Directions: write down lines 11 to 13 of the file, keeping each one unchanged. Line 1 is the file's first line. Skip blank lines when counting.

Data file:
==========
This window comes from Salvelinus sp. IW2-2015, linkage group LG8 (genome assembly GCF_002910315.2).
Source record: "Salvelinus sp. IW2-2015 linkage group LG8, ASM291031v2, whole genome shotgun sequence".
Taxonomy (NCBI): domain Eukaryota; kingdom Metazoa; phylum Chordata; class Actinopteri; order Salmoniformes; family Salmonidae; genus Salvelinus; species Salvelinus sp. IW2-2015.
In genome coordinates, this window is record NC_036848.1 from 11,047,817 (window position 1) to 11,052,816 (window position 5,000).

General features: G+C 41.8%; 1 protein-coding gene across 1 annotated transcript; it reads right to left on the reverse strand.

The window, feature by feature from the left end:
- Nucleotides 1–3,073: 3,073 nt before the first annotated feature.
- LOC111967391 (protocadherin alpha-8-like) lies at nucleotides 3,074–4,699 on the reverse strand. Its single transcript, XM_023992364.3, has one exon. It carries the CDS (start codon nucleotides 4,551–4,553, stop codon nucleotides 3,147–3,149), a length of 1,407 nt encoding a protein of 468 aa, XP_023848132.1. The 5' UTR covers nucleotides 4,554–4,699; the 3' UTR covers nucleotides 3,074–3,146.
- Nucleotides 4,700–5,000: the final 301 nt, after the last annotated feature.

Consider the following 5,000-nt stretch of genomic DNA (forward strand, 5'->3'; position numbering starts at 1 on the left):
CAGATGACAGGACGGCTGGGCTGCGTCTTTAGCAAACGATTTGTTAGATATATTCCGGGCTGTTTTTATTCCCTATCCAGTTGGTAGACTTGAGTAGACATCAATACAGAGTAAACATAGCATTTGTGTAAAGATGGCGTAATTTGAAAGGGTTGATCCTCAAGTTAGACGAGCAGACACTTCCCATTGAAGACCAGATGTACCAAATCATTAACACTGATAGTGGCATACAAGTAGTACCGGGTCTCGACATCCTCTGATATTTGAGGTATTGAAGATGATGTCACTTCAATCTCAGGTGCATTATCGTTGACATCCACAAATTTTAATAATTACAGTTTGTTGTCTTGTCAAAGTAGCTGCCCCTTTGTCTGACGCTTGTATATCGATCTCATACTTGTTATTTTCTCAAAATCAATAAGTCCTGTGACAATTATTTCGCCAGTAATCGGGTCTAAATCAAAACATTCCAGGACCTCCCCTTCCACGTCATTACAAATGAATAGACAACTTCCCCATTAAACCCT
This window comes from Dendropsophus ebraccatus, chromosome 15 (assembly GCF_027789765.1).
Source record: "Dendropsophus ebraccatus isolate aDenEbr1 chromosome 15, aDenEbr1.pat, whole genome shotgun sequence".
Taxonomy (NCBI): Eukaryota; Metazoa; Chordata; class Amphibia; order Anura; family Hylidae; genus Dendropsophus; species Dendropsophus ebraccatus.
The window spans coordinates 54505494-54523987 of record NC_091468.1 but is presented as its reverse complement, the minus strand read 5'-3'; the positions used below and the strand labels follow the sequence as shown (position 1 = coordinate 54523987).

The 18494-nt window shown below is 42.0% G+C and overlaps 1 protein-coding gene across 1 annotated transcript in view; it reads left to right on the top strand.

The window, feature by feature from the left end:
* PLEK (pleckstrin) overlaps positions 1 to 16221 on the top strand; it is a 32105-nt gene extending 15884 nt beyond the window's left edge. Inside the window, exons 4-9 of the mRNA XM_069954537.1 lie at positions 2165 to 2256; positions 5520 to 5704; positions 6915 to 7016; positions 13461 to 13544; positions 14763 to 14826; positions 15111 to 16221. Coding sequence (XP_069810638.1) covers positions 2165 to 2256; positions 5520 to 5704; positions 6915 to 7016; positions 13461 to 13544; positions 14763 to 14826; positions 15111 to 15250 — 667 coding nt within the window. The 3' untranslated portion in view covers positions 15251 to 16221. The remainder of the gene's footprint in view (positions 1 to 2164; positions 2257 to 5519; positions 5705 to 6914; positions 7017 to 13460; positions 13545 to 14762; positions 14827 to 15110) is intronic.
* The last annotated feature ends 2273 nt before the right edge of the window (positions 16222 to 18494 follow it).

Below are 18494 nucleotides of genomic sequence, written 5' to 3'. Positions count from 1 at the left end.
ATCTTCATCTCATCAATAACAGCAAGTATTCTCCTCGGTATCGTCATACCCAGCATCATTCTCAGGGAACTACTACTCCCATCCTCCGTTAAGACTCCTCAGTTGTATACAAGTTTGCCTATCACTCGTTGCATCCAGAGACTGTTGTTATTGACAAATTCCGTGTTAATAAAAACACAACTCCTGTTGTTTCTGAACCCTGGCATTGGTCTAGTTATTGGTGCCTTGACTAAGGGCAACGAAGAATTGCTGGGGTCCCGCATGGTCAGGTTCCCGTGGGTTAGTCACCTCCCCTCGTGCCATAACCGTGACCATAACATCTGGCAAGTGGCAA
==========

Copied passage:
CAGATGACAGGACGGCTGGGCTGCGTCTTTAGCAAACGATTTGTTAGATATATTCCGGGCTGTTTTTATTCCCTATCCAGTTGGTAGACTTGAGTAGACATCAATACAGAGTAAACATAGCATTTGTGTAAAGATGGCGTAATTTGAAAGGGTTGATCCTCAAGTTAGACGAGCAGACACTTCCCATTGAAGACCAGATGTACCAAATCATTAACACTGATAGTGGCATACAAGTAGTACCGGGTCTCGACATCCTCTGATATTTGAGGTATTGAAGATGATGTCACTTCAATCTCAGGTGCATTATCGTTGACATCCACAAATTTTAATAATTACAGTTTGTTGTCTTGTCAAAGTAGCTGCCCCTTTGTCTGACGCTTGTATATCGATCTCATACTTGTTATTTTCTCAAAATCAATAAGTCCTGTGACAATTATTTCGCCAGTAATCGGGTCTAAATCAAAACATTCCAGGACCTCCCCTTCCACGTCATTACAAATGAATAGACAACTTCCCCATTAAACCCT
This window comes from Dendropsophus ebraccatus, chromosome 15 (assembly GCF_027789765.1).
Source record: "Dendropsophus ebraccatus isolate aDenEbr1 chromosome 15, aDenEbr1.pat, whole genome shotgun sequence".